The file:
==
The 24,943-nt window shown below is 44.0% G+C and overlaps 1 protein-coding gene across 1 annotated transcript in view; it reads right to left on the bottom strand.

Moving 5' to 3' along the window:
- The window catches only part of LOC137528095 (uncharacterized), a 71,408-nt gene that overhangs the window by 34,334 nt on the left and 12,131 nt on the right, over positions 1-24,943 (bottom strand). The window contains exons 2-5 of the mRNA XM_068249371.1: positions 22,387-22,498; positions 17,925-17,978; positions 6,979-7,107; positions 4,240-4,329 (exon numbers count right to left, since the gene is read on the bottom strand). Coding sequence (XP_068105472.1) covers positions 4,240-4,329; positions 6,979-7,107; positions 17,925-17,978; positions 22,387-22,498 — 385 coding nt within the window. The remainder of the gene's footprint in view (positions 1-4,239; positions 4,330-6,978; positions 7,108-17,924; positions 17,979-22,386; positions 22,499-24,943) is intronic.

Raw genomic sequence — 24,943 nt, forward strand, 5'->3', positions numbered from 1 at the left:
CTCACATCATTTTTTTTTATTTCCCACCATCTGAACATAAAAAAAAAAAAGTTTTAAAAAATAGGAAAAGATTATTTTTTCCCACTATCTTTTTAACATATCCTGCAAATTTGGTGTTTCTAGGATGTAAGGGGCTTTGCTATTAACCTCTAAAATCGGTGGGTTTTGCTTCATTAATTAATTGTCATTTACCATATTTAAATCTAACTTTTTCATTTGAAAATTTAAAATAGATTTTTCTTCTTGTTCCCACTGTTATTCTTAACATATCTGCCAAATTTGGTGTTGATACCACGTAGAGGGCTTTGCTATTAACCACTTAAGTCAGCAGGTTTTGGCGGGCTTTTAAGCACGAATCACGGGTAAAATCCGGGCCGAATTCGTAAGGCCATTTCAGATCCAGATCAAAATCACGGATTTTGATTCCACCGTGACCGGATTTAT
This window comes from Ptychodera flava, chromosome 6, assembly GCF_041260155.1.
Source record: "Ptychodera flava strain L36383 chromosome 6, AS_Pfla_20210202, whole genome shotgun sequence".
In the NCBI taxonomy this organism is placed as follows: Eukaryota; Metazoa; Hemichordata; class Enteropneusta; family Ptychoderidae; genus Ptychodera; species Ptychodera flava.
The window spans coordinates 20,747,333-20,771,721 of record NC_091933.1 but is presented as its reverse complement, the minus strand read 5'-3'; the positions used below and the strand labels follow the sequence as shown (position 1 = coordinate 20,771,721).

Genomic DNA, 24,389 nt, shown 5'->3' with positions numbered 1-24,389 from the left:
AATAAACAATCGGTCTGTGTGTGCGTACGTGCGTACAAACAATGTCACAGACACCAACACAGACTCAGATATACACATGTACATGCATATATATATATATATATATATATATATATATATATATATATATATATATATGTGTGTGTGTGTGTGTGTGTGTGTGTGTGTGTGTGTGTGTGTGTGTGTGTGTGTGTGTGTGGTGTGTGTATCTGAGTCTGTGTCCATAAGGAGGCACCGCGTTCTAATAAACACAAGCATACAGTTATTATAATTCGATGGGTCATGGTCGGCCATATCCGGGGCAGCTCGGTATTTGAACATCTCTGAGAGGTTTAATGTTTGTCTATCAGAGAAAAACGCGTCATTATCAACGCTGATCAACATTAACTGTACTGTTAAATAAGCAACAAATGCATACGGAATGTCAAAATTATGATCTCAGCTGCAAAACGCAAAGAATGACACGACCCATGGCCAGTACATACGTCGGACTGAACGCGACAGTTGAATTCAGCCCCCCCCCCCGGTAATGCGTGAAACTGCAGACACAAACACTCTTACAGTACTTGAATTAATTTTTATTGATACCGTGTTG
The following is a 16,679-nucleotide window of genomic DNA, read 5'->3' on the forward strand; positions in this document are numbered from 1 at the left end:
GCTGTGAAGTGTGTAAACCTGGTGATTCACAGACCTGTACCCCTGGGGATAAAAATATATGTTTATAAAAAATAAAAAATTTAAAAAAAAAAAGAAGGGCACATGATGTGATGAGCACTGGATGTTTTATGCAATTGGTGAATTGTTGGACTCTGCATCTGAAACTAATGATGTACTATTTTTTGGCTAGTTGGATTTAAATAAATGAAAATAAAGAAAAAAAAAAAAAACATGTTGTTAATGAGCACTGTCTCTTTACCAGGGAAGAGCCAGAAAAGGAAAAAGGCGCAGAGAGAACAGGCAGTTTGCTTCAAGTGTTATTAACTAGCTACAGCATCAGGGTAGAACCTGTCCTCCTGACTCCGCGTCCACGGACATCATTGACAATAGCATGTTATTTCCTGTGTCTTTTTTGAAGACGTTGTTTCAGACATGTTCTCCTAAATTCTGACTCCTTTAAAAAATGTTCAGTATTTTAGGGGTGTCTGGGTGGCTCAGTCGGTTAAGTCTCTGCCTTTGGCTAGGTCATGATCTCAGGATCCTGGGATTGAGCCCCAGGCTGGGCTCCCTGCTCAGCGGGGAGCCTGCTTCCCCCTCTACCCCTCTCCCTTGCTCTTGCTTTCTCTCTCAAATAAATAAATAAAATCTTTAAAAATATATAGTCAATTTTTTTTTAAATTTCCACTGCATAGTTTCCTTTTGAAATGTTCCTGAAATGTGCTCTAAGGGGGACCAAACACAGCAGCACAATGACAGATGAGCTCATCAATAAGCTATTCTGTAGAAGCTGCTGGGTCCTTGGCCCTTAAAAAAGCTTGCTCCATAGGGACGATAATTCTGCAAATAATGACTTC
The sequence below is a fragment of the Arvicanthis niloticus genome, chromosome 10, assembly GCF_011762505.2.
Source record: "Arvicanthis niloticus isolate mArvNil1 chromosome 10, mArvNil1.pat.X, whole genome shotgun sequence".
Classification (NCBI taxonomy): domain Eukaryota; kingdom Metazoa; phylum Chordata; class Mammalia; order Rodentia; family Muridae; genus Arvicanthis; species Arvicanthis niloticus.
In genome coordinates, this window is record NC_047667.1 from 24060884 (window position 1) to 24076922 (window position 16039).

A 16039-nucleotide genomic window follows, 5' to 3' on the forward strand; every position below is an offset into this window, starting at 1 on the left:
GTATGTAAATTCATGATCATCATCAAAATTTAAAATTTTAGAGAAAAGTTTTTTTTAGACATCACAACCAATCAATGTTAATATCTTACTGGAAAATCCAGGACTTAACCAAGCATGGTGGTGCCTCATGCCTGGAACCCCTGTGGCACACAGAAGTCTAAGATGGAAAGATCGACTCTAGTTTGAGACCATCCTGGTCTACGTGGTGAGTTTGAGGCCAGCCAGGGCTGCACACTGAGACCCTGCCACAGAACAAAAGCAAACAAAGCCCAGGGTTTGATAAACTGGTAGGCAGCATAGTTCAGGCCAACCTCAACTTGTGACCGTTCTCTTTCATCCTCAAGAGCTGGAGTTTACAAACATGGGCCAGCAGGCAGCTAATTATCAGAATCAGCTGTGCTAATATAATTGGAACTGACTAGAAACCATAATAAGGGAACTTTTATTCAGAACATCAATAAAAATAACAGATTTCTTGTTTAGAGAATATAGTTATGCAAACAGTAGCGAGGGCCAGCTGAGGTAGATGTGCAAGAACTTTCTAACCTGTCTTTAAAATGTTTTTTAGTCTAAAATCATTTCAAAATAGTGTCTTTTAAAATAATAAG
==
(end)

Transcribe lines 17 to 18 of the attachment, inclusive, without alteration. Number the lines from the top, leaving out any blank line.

In genome coordinates, this window is record NC_047667.1 from 24060884 (window position 1) to 24076922 (window position 16039).

A 16039-nucleotide genomic window follows, 5' to 3' on the forward strand; every position below is an offset into this window, starting at 1 on the left: